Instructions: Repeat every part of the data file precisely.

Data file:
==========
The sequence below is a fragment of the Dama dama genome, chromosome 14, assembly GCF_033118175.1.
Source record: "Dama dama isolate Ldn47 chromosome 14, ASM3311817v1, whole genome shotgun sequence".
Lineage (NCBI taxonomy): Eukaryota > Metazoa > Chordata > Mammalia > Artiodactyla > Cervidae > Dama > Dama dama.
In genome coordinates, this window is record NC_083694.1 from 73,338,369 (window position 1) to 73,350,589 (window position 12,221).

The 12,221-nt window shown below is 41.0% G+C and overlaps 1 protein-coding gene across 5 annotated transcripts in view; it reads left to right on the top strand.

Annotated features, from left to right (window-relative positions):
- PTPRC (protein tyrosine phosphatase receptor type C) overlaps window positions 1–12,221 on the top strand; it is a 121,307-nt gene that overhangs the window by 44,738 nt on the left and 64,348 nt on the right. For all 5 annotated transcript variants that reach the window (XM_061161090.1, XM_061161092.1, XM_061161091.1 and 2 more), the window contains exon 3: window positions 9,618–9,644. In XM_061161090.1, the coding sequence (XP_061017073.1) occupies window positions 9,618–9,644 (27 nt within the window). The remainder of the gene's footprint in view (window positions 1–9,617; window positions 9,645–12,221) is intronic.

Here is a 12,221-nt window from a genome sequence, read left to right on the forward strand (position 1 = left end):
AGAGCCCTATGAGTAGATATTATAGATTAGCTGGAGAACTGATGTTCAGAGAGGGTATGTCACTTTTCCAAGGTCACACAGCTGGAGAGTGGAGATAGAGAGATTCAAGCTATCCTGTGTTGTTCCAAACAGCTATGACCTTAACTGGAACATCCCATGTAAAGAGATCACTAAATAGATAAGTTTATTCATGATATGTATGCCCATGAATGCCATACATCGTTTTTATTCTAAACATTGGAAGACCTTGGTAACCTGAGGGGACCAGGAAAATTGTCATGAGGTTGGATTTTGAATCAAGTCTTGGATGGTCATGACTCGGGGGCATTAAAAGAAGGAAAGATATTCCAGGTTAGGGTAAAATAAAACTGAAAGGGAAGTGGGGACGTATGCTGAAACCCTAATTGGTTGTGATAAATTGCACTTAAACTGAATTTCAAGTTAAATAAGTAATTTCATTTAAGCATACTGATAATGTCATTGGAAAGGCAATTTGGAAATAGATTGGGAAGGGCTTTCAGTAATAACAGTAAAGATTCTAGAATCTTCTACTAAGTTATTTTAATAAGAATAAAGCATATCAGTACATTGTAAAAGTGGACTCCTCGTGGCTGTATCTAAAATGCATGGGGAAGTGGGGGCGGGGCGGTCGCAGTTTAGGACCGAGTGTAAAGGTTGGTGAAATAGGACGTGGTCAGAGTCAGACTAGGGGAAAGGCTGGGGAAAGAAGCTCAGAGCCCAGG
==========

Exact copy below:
The sequence below is a fragment of the Dama dama genome, chromosome 14, assembly GCF_033118175.1.
Source record: "Dama dama isolate Ldn47 chromosome 14, ASM3311817v1, whole genome shotgun sequence".
Lineage (NCBI taxonomy): Eukaryota > Metazoa > Chordata > Mammalia > Artiodactyla > Cervidae > Dama > Dama dama.
In genome coordinates, this window is record NC_083694.1 from 73,338,369 (window position 1) to 73,350,589 (window position 12,221).

The 12,221-nt window shown below is 41.0% G+C and overlaps 1 protein-coding gene across 5 annotated transcripts in view; it reads left to right on the top strand.

Annotated features, from left to right (window-relative positions):
- PTPRC (protein tyrosine phosphatase receptor type C) overlaps window positions 1–12,221 on the top strand; it is a 121,307-nt gene that overhangs the window by 44,738 nt on the left and 64,348 nt on the right. For all 5 annotated transcript variants that reach the window (XM_061161090.1, XM_061161092.1, XM_061161091.1 and 2 more), the window contains exon 3: window positions 9,618–9,644. In XM_061161090.1, the coding sequence (XP_061017073.1) occupies window positions 9,618–9,644 (27 nt within the window). The remainder of the gene's footprint in view (window positions 1–9,617; window positions 9,645–12,221) is intronic.

Here is a 12,221-nt window from a genome sequence, read left to right on the forward strand (position 1 = left end):
AGAGCCCTATGAGTAGATATTATAGATTAGCTGGAGAACTGATGTTCAGAGAGGGTATGTCACTTTTCCAAGGTCACACAGCTGGAGAGTGGAGATAGAGAGATTCAAGCTATCCTGTGTTGTTCCAAACAGCTATGACCTTAACTGGAACATCCCATGTAAAGAGATCACTAAATAGATAAGTTTATTCATGATATGTATGCCCATGAATGCCATACATCGTTTTTATTCTAAACATTGGAAGACCTTGGTAACCTGAGGGGACCAGGAAAATTGTCATGAGGTTGGATTTTGAATCAAGTCTTGGATGGTCATGACTCGGGGGCATTAAAAGAAGGAAAGATATTCCAGGTTAGGGTAAAATAAAACTGAAAGGGAAGTGGGGACGTATGCTGAAACCCTAATTGGTTGTGATAAATTGCACTTAAACTGAATTTCAAGTTAAATAAGTAATTTCATTTAAGCATACTGATAATGTCATTGGAAAGGCAATTTGGAAATAGATTGGGAAGGGCTTTCAGTAATAACAGTAAAGATTCTAGAATCTTCTACTAAGTTATTTTAATAAGAATAAAGCATATCAGTACATTGTAAAAGTGGACTCCTCGTGGCTGTATCTAAAATGCATGGGGAAGTGGGGGCGGGGCGGTCGCAGTTTAGGACCGAGTGTAAAGGTTGGTGAAATAGGACGTGGTCAGAGTCAGACTAGGGGAAAGGCTGGGGAAAGAAGCTCAGAGCCCAGG